Counselling for employees: The long and short of it
Written by listed counsellor/psychotherapist: Jill Twentyman MBACP Integrative Counsellor PG Dip (BACP accd)
10th June, 20180 Comments
When things aren’t ok at work, it can be difficult. Tension and anxiety which are common components of most of our lives to some extent, may increase to uncomfortable levels. The stresses and fault lines existent in our personal lives and relationships may be exposed to greater threat and pressure than before.
Under the heading of ‘things not ok at work’, come a multitude of scenarios, feelings, possibilities, symptoms and conflicts. Many of these will be known to us, if not from our own personal experience, from stories told in the workplace or by friends and relatives. We all know that things not being ok at work is common, but perhaps we underestimate the destabilising and cumulative effects this can have.
Workplace counselling, as part of an Employee Assistance Programme (EAP) is an increasingly popular resource to address psychological distress. Used by various organisations, it can provide employees who are experiencing work and/or personal difficulty, with the opportunity to talk things through. While not aiming to change things happening at work, (or at home), it may help build new perspectives and understanding, which can lead to better coping.
For employees and employers, it is potentially a great asset. A space to review feelings of anger, resentment, fear, rejection, hurt and frustration that are harmful to individuals and counter-productive in the work place. It’s a chance to acknowledge and make sense of difficult feelings rather than them encumber individuals and destroy relationships and culture. However, in the limited amount of time allocated for this work, only the very tip of these feelings is often, tentatively, aired. Like taking the top off a boiled egg. Time for a fuller, comprehensive appraisal is not in the few sessions provided, possible.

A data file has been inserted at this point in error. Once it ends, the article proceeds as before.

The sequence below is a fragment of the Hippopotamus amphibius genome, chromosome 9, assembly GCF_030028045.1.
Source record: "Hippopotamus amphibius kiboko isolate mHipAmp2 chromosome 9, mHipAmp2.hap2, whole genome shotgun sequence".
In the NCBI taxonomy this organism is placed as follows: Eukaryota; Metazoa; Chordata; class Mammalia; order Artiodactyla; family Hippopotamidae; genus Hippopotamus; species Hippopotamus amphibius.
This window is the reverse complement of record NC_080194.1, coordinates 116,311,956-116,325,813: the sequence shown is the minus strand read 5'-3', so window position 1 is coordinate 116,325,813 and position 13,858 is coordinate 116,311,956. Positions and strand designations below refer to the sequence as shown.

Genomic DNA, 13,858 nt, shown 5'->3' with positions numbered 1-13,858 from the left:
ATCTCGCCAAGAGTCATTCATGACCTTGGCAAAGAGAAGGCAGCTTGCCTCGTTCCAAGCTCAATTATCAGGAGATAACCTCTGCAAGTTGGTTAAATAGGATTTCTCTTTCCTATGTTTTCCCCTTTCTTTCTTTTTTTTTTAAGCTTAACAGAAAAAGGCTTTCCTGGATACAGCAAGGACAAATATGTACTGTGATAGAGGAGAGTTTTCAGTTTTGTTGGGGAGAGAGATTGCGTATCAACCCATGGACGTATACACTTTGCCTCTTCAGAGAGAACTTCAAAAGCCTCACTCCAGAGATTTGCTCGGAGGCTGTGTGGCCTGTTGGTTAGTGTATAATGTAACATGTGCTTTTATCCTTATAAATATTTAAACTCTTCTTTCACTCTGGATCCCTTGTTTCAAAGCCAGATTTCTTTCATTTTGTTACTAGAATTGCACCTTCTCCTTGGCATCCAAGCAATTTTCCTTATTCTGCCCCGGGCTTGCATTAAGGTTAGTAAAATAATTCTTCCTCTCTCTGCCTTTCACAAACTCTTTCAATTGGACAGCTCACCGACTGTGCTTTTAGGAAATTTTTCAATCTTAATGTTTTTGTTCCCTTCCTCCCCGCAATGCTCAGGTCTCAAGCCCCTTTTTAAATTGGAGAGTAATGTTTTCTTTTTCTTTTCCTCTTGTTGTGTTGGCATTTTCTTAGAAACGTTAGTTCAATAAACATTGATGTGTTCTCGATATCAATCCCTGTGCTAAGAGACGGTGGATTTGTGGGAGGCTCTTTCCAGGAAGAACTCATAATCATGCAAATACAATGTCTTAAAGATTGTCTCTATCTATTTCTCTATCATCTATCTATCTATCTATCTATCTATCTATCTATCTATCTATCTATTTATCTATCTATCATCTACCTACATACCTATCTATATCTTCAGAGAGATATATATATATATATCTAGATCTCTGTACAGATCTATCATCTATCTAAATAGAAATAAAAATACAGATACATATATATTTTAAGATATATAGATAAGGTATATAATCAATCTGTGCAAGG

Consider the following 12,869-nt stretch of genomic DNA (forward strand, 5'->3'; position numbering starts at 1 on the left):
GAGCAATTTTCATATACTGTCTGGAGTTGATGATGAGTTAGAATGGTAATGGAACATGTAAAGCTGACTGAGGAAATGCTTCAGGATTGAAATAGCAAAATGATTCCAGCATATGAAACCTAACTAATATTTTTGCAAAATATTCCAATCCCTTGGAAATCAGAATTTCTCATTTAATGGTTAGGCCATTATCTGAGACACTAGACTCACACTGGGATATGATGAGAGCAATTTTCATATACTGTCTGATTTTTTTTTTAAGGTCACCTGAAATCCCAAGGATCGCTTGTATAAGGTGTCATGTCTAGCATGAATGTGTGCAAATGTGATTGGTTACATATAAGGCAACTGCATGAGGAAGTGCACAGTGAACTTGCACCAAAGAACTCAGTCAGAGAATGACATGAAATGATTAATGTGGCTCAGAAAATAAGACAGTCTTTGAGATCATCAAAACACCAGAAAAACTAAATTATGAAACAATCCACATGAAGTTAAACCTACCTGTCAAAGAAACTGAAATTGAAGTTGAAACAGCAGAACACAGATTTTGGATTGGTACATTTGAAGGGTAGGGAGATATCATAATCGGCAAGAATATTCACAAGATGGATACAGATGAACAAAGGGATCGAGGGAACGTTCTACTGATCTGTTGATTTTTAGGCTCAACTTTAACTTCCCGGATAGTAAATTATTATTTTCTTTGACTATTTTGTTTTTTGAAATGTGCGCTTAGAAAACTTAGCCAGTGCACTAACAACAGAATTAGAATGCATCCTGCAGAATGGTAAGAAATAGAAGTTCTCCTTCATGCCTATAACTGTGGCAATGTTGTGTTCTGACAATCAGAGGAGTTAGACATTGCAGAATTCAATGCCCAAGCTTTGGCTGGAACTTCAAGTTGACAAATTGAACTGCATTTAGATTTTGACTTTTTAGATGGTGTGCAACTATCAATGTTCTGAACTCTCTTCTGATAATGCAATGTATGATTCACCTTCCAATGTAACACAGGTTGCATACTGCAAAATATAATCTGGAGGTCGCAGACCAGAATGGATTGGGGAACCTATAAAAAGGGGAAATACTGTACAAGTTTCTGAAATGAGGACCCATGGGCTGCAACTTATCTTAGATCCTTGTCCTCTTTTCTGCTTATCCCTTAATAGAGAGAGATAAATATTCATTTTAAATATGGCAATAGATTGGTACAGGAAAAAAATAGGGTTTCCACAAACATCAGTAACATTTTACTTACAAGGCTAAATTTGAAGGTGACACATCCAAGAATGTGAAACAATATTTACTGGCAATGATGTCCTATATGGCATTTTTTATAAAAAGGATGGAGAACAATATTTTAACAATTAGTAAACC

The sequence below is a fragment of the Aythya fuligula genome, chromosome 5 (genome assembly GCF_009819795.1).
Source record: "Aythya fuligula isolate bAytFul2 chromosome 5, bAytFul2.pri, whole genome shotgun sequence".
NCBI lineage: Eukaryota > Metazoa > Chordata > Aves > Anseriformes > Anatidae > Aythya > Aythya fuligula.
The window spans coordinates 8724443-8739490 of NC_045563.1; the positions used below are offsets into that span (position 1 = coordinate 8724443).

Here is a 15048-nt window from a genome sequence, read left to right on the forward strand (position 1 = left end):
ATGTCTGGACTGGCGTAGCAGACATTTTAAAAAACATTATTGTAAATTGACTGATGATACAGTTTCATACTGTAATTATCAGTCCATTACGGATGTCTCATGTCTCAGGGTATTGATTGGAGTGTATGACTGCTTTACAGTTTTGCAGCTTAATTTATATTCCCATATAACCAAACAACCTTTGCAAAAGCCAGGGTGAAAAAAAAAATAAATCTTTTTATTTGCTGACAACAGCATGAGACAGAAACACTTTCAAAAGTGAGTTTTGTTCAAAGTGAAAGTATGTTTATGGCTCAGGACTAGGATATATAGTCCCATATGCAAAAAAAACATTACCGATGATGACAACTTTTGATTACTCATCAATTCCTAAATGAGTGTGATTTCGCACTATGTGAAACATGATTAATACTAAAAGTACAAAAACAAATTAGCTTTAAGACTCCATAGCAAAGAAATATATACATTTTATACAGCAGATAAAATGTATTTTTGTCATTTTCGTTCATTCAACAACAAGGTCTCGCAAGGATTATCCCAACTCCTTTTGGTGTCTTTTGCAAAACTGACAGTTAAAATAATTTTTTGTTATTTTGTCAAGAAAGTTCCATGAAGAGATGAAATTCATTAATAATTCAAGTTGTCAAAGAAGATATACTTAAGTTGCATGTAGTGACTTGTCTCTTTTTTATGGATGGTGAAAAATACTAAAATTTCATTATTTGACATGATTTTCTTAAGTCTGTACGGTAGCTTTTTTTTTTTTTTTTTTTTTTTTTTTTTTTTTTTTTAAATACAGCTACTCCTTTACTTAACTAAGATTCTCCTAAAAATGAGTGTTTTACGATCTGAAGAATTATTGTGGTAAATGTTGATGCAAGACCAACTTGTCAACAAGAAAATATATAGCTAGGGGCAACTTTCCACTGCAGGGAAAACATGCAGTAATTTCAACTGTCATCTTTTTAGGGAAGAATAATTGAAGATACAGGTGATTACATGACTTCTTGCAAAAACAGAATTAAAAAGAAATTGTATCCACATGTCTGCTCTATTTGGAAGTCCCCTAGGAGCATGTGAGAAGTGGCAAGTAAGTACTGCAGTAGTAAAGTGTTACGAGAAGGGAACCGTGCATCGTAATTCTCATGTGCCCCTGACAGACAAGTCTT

Work problems almost always engender personal troubles, running alongside and into work difficulties. Often, the time limited sessions might be sufficient to identify their existence and to initially map their nature and extent. A fuller, deeper exploration, taking account of their interaction with work-life and general well-being is almost certainly the stuff of longer term work.
For some, however, this short-term intervention is enough. It might answer some useful questions and highlight the way towards other types of help and support. It may provide support at a time when its most needed and where no other option was obvious. Crucially, workplace counselling is a taste of the type of help that is always available; private one to one therapy and counselling from the many available independent counsellors and therapists. Perhaps the next step is to facilitate access from this initial short-term help to longer more rounded, therapeutic support.
About the author
I am a BACP registered counsellor and have completed an MA in counselling and psychotherapy. I have experience working as an EAP counsellor, with addiction, trauma and with individuals who are estranged from their families. I work for the NHS and privately.
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